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  • US$100,000 boost for cassava disease research

[NAIROBI] The Biosciences eastern and central Africa – International Livestock Research Institute (BecA-ILRI) Hub, based in Kenya, has been awarded a grant to expand its research on genetic resistance to cassava brown streak disease and cassava mosaic disease, which have devastated crops across the region.

The US$100,000 grant, awarded by the Illumina Agricultural Greater Good Initiative, a developer of life sciences tools based in San Diego, United States, was given in the form of sequencing reagents to aid diagnostic research. It will also include a year of training and support for BecA-ILRI staff in data gathering and interpretation.

SPEED READ

  • The BecA-ILRI Hub has been given US$100,000 worth of sequencing reagents to aid cassava disease research
  • Scientists at the hub will also receive training
  • The grant will be used to explore other emerging cassava diseases

The two targeted diseases have caused large crop loss and limited production of cassava, an important drought-tolerant staple crop, across Sub-Saharan Africa. 

Potential new crops viruses will also be investigated under the grant, says Appolinaire Djikeng, the interim director of BecA-ILRI.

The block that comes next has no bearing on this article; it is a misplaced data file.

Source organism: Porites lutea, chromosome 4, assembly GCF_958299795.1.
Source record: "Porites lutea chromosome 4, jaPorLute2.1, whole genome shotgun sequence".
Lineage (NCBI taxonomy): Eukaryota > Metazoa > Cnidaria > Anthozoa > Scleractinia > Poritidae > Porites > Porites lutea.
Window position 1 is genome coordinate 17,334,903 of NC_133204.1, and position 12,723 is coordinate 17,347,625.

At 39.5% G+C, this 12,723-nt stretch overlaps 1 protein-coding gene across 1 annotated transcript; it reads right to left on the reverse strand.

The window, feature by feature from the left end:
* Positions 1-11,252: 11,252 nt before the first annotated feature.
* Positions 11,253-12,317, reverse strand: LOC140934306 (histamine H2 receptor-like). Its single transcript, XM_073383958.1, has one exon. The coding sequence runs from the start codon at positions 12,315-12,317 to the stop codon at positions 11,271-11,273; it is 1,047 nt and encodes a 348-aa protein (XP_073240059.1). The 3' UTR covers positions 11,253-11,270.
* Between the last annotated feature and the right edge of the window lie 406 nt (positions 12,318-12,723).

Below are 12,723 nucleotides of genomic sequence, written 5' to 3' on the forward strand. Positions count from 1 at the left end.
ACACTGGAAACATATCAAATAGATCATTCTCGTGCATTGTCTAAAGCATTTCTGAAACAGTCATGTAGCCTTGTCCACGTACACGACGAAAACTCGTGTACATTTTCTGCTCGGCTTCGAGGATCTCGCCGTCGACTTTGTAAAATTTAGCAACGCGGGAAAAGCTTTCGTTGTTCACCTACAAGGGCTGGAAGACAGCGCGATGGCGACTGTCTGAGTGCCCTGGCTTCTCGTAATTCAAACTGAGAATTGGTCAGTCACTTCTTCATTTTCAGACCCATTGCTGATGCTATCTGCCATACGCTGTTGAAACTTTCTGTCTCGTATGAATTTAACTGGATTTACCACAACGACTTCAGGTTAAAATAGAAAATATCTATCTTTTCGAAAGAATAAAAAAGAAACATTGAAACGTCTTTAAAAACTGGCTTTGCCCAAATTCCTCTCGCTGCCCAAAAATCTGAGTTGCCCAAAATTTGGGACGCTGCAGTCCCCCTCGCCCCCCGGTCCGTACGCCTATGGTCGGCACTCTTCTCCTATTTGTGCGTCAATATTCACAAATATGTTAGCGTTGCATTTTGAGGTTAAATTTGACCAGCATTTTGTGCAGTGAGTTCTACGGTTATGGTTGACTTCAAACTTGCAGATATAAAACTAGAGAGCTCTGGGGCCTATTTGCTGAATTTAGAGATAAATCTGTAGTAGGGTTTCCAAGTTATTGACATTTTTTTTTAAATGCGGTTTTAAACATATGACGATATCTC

"It is important to note that there are other emerging cassava diseases caused by viruses other than those known to cause cassava mosaic disease and cassava brown streak disease," Djikeng tells SciDev.Net.

Djikeng says that a lot of research has been done on developing disease-resistant cassava but the BecA-ILRI Hub is focusing on diagnosing crop diseases which will in turn potentially contribute to more successful breeding of resistant varieties.

The reagents will also be used toaccelerate research in identifying virus-resistant genes in cassava through gene expression studies and the analysis of sequence variation.

Skills gained through the year of training are hoped to be transferred from the hub to national African agricultural institutions and universities through the BecA-ILRI Hub capacity-building program.

Willis Kosura Oluoch, professor of agricultural economics at Kenya's University of Nairobi, tells SciDev.Net the grants are timely and will give the grantees the confidence to continue working on the cassava crop, which he says has huge potential to lift millions out of poverty in Eastern Africa.

He adds that cassava has been neglected in the past and yet there are arid and semi-arid areas where they could thrive, if scientific innovations are promoted. This can relieve the huge population from poverty and hunger as well as dependence on food aid, he says.

The grant was awarded at the 21st International Plant and Animal Genome conference in San Diego, last month (15 January).

This article has been produced by SciDev.Net's Sub-Saharan Africa desk.

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